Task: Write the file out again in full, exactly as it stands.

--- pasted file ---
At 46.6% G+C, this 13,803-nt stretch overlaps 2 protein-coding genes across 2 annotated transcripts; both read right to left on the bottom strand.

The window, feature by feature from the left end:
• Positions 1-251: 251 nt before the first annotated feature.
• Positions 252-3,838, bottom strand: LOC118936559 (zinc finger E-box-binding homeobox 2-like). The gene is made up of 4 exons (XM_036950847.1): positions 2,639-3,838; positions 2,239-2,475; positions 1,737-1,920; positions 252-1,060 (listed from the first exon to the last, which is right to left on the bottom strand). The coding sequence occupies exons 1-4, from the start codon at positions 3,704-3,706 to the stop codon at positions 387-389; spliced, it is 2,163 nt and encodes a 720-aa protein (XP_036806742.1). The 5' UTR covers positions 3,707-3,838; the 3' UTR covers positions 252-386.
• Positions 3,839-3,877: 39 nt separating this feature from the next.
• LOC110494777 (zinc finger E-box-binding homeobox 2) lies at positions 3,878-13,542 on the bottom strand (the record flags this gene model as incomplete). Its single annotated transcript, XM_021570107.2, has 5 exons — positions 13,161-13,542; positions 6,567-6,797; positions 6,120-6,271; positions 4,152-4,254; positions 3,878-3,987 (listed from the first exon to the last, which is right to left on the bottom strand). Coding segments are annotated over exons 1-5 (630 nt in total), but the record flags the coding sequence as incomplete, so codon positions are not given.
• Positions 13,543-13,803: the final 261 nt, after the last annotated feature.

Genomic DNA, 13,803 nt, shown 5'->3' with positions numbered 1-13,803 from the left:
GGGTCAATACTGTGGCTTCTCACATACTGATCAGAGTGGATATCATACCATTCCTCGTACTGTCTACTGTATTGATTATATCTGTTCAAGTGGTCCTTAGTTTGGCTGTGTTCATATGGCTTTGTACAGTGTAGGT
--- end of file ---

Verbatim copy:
At 46.6% G+C, this 13,803-nt stretch overlaps 2 protein-coding genes across 2 annotated transcripts; both read right to left on the bottom strand.

The window, feature by feature from the left end:
• Positions 1-251: 251 nt before the first annotated feature.
• Positions 252-3,838, bottom strand: LOC118936559 (zinc finger E-box-binding homeobox 2-like). The gene is made up of 4 exons (XM_036950847.1): positions 2,639-3,838; positions 2,239-2,475; positions 1,737-1,920; positions 252-1,060 (listed from the first exon to the last, which is right to left on the bottom strand). The coding sequence occupies exons 1-4, from the start codon at positions 3,704-3,706 to the stop codon at positions 387-389; spliced, it is 2,163 nt and encodes a 720-aa protein (XP_036806742.1). The 5' UTR covers positions 3,707-3,838; the 3' UTR covers positions 252-386.
• Positions 3,839-3,877: 39 nt separating this feature from the next.
• LOC110494777 (zinc finger E-box-binding homeobox 2) lies at positions 3,878-13,542 on the bottom strand (the record flags this gene model as incomplete). Its single annotated transcript, XM_021570107.2, has 5 exons — positions 13,161-13,542; positions 6,567-6,797; positions 6,120-6,271; positions 4,152-4,254; positions 3,878-3,987 (listed from the first exon to the last, which is right to left on the bottom strand). Coding segments are annotated over exons 1-5 (630 nt in total), but the record flags the coding sequence as incomplete, so codon positions are not given.
• Positions 13,543-13,803: the final 261 nt, after the last annotated feature.

Genomic DNA, 13,803 nt, shown 5'->3' with positions numbered 1-13,803 from the left:
GGGTCAATACTGTGGCTTCTCACATACTGATCAGAGTGGATATCATACCATTCCTCGTACTGTCTACTGTATTGATTATATCTGTTCAAGTGGTCCTTAGTTTGGCTGTGTTCATATGGCTTTGTACAGTGTAGGT